After a series of bold and insulting robberies of the forts and other property of the United States, Jefferson Davis has at length consummated his audacious treason by an attack upon Fort Sumpter, one of the few strongholds which the United States have been in a condition to defend. The government has hitherto been very tender, some think to a fault, of the crime of disloyalty to the authority of the United States, which has done nothing illegal or unconstitutional, but has scrupulously performed its duty toward all the members of the confederacy doing impartial justice to every member.

Never before, we sincerely believe, has it been attempted to array a rebellion against a government, which has done its citizens no wrong whatever. The States composing this Union may be confidently challenged to state one legal and sound reason for invading and putting to the sword our fellow-citizens of the United States peaceably residing in one of its own possessions, erected by it for the defence of South Carolina, and never used for the injury of that State, but always and ever intended for her protection.

Why is this attack? Was there ever in the records of the past so perfectly unjustifiable a commencement of a fratricidal war—how, where, and when ended, God only knows. That Omnipotent Being perhaps has never been invoked by any party to a war with a profounder consciousness of entire innocence of wrong, and a deeper desire to shun, if possible, the present conflict, and to stop the effusion of blood, and do justice, and more than justice to those now leagued against it, apparently thirsting for the blood of its loyal citizens, than by this long forbearing, patient government of the United States. It has sustained in silence the numerous outrages committed upon it, it has borne the biting taunts and insolence of its enemies, yet it has not replied. In truth, its tenderness to the inhabitants of the confederate States has been displayed to such an extent as well nigh to incur the charge of pusillanimity from its obedient citizens, and forfeit their respect. Nothing could have been done to satisfy reasonable complaints, that has not been done, without surrendering the majority into the hands of an ambitious and destructive minority, and bringing the government into universal derision and contempt.

We ask again, what has the government of the Union done to justify this murderous attack upon its citizens in fort Sumpter; what has it not done or offered to do to turn aside civil- war, which was begun by Jefferson Davis on Thursday? The impartial American people and all nations must perceive this invasion of the United States to be a most wanton act of cowardice as well as cruelty. Ten thousand troops, completely armed with diabolical enginery, deliberately and in cold blood prepared for months past, with all the skill that could be commanded, confronting about three score half starved but brave soldiers under the heroic Anderson. What remarkable chivalry is here!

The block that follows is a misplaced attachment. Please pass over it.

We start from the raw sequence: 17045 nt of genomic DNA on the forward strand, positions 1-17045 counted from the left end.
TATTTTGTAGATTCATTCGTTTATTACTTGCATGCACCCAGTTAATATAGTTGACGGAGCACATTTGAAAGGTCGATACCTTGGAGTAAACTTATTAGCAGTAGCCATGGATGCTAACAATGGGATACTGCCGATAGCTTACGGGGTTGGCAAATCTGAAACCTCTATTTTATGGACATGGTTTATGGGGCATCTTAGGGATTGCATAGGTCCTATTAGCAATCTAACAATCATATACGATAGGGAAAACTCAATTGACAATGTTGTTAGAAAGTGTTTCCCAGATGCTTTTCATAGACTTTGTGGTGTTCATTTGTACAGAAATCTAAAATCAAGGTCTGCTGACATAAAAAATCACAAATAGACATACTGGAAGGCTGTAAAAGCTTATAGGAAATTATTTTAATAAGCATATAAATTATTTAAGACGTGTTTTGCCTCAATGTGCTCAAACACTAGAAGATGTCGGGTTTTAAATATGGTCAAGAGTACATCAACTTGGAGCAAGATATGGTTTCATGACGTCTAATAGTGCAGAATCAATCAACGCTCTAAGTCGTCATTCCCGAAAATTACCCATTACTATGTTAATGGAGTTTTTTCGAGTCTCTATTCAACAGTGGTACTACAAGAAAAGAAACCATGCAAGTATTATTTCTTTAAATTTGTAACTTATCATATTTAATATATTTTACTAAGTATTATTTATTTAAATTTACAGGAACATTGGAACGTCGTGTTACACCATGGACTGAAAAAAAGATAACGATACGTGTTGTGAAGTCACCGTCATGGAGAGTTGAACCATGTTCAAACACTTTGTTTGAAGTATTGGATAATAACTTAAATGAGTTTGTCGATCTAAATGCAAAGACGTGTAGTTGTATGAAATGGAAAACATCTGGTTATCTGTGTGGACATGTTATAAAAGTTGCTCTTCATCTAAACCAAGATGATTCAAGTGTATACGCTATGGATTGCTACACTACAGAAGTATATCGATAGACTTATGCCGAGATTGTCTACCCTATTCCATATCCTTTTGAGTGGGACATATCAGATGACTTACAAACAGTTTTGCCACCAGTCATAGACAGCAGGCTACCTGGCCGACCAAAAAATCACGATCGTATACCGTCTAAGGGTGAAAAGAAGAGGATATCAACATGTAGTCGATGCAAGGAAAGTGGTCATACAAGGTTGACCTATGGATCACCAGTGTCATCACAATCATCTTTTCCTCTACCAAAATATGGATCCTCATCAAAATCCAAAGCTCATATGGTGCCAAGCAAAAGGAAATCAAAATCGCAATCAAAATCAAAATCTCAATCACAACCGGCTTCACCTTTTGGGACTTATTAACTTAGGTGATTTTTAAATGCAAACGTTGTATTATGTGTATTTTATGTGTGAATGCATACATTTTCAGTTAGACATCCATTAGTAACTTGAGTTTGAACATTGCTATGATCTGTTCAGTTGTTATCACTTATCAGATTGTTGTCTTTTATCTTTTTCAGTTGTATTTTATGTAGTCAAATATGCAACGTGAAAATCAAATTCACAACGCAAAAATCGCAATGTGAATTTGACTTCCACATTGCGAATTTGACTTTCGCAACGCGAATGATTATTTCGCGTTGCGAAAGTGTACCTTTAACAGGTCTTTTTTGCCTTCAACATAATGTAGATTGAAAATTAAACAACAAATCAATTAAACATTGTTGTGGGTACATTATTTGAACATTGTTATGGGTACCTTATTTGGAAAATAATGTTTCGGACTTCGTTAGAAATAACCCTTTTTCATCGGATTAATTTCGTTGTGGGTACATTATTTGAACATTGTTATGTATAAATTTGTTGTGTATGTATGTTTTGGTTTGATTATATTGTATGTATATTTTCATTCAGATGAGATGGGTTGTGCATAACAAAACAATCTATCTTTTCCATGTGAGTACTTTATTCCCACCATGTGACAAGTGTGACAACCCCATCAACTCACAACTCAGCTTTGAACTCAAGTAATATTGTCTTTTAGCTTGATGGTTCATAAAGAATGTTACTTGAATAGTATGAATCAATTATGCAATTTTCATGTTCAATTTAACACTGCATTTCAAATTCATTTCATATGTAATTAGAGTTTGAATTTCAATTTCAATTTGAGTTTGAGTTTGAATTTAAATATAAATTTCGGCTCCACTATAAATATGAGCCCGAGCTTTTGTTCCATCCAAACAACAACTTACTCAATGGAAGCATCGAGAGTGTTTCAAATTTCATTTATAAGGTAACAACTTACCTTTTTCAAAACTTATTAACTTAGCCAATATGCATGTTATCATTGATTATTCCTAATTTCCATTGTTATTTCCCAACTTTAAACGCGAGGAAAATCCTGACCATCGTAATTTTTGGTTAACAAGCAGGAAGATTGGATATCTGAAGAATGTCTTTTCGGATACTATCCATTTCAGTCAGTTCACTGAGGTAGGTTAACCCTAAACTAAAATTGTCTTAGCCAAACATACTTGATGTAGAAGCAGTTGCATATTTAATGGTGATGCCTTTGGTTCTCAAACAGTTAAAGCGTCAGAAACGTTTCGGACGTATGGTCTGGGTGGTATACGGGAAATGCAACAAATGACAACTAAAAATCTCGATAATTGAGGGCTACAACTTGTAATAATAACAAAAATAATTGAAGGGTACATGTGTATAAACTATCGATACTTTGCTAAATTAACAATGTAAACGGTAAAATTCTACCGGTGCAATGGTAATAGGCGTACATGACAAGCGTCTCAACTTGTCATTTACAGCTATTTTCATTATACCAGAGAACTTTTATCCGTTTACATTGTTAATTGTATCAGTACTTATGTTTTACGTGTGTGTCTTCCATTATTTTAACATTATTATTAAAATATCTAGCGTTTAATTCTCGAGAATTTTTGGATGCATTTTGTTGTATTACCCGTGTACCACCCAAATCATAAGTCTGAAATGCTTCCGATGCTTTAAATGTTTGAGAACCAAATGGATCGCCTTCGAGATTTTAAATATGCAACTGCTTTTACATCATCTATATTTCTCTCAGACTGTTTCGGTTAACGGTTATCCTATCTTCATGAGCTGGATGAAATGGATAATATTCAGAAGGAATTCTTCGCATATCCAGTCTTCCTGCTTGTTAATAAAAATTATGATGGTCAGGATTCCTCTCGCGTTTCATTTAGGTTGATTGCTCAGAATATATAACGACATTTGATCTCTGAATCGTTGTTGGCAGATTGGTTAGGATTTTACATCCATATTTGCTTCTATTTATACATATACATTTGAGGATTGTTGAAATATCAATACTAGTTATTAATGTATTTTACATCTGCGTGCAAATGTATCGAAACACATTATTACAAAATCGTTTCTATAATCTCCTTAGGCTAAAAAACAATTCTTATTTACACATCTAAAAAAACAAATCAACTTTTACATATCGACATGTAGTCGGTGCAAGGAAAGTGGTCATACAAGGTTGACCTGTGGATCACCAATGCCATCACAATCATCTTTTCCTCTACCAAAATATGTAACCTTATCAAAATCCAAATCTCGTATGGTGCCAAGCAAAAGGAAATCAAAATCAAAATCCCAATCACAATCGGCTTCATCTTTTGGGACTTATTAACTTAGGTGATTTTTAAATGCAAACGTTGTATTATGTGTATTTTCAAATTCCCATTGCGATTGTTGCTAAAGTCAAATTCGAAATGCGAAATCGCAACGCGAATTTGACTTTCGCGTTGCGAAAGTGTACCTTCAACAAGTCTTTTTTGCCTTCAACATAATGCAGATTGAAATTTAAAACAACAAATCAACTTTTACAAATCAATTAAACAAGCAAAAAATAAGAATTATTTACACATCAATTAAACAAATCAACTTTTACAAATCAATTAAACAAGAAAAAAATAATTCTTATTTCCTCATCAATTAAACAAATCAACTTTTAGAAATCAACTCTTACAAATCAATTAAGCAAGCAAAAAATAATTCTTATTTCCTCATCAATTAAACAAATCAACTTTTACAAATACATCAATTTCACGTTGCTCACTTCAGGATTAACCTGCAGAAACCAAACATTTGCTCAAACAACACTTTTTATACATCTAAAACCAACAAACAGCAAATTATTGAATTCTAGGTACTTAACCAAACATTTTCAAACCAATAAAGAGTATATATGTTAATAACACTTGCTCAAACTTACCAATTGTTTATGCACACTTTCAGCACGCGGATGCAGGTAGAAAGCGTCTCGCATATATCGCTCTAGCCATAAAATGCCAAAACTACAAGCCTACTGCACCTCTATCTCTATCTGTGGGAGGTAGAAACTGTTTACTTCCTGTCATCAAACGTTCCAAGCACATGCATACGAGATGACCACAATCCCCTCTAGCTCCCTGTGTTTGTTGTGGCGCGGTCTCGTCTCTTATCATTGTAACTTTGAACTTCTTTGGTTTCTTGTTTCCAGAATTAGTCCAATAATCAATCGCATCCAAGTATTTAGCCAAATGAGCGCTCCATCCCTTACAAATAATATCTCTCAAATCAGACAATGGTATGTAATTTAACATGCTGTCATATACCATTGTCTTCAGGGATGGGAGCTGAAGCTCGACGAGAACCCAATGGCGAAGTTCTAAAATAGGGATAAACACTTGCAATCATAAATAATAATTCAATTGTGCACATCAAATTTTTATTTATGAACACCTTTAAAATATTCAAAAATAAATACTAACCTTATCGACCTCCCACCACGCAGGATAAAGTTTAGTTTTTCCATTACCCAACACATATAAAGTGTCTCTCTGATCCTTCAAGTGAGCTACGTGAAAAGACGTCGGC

And does the conceited Davis imagine for a moment, that this great drama, which has its opening in the port of Charleston is to have its consummation and end there also? Never, never. The gallant little garrison may be starved out, they may see the walls of Sumpter reduced to dust by the iron balls and shells of infernal machines, and be obliged to surrender to a beleagu[e]ring foe comprised of the better part of the population of Carolina; but this will be but the first scene of the first act of a drama, which bids fair to become immortal. The Union and Constitution, which were the work of Washington and Jefferson, of Adams and Hamilton, shall never be crushed like the ramparts of Sumpter.

Before the work of these apostles of liberty and constitutional government shall be reduced to ruin, thousands of the stalwart forms of the freemen of the North will be laid low. And then the republic of the North will not be overthrown. If the fathers shall perish, their sons will fly with alacrity to the field of fight, where liberty and law are the prizes, and the American republic shall continue to flourish in amaranthine strength and beauty.

The time has now come when all are called upon to abandon partizan prejudice and take their stand either for the government or against it; and certainly no patriot can hesitate a moment in deciding the question for himself. It is not now a matter of past issues, but of present safety. If the Government is destroyed we must submit to the dreadful effects of anarchy, robbery and ruin; the only power that can protect the lives and property of the people will be gone, the random passions of infernal spirits will revel in the general ruin, and the brightest hopes of the Christian patriot will be crushed, perhaps, forever.

If on the other hand the Government is maintained we shall soon have the peace and prosperity which formerly prevailed restored to us, with all their unparalleled blessings—which were never properly appreciated, and possibly will not be till they are lost. But as “blessings brighten as they take their flight,” the people are beginning to realize their interest, and whatever may be the result of the first engagement, no sensible man doubts for a moment that the Government will be able to fully maintain the majesty and power of the Constitution and the laws as they came to us from our sainted ancestry.

We then renew our former oaths of allegiance to our noble country, we pledge our lives and efforts to preserve and make it a blessing to posterity; and we will swear, that what our illustrious fathers left us shall be transmitted, if willing hands and unterrified hearts can do it, to our posterity.